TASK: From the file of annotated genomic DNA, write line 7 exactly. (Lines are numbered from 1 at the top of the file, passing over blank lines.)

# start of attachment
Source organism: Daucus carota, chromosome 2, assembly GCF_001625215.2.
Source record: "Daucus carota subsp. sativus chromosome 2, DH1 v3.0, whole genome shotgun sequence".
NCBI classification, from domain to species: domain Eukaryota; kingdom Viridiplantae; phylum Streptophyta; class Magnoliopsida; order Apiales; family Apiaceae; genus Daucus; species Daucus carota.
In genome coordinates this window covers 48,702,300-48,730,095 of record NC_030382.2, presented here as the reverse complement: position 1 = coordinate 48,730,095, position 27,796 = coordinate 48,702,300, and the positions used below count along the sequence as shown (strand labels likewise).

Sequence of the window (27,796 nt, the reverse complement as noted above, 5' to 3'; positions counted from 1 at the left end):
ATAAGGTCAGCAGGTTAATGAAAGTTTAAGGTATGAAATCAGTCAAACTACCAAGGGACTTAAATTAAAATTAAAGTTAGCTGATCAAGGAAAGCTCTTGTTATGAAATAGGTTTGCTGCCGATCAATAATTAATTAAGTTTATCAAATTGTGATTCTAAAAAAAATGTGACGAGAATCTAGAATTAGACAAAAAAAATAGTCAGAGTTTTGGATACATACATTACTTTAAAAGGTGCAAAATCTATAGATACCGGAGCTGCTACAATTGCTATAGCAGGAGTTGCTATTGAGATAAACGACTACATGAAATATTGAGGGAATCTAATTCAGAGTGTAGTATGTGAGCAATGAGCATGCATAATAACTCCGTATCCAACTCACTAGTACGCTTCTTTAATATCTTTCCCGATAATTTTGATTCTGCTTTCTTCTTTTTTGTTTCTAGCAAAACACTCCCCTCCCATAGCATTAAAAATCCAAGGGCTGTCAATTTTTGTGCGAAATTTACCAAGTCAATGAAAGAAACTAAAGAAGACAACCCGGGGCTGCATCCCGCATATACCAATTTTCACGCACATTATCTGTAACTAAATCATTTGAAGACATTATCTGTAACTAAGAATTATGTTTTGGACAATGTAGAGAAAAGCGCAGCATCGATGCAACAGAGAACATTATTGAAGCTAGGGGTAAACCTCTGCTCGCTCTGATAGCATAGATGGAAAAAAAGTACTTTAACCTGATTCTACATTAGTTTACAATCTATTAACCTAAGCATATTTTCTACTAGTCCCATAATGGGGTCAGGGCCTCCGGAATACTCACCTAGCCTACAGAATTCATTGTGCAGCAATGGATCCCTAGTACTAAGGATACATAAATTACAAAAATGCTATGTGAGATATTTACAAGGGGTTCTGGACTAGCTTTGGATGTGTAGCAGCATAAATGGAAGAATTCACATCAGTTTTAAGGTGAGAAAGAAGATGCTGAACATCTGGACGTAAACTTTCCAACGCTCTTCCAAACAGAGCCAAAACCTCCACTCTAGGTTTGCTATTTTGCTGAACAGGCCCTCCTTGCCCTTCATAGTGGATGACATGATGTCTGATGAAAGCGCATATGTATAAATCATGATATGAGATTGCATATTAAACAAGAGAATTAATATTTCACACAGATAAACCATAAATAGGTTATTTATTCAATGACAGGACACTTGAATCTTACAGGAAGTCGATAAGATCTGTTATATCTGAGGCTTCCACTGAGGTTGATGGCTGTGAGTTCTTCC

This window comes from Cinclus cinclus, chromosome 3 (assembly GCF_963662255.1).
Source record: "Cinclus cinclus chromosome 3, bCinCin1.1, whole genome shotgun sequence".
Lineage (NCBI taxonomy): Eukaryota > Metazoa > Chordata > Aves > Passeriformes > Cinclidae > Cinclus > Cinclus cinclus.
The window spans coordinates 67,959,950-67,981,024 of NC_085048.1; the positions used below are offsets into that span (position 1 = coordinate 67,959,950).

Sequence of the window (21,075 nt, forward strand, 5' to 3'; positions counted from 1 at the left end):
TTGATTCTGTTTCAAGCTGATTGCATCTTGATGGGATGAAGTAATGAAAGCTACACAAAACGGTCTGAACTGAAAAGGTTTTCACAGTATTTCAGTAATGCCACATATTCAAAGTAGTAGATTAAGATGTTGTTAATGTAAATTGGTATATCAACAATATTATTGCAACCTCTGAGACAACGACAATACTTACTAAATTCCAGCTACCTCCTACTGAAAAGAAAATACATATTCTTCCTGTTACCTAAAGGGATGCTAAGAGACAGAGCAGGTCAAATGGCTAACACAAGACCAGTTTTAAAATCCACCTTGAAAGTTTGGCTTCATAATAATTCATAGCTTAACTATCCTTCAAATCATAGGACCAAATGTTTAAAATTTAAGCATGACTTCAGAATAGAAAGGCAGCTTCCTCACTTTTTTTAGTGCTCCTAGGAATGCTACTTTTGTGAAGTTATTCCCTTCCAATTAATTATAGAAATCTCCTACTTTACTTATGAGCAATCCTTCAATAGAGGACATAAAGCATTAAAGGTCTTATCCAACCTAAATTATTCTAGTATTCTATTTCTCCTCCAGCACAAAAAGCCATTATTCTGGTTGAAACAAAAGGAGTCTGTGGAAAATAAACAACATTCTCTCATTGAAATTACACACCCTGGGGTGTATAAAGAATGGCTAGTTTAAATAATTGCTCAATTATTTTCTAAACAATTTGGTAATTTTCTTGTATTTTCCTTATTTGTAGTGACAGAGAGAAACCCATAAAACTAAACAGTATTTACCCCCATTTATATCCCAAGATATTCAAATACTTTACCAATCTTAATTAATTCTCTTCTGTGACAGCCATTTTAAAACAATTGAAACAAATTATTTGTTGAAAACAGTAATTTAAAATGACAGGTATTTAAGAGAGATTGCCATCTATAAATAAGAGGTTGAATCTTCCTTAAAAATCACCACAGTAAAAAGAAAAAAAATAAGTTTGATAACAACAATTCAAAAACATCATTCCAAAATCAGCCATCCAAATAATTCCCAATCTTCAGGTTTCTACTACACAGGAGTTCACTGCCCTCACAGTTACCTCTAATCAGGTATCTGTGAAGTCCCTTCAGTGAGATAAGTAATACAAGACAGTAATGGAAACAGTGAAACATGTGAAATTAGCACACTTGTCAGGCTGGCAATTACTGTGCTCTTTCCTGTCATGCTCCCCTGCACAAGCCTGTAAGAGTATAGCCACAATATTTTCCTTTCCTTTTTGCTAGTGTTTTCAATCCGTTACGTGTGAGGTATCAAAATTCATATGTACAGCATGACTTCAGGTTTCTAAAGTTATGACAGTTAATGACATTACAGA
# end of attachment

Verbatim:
This window comes from Cinclus cinclus, chromosome 3 (assembly GCF_963662255.1).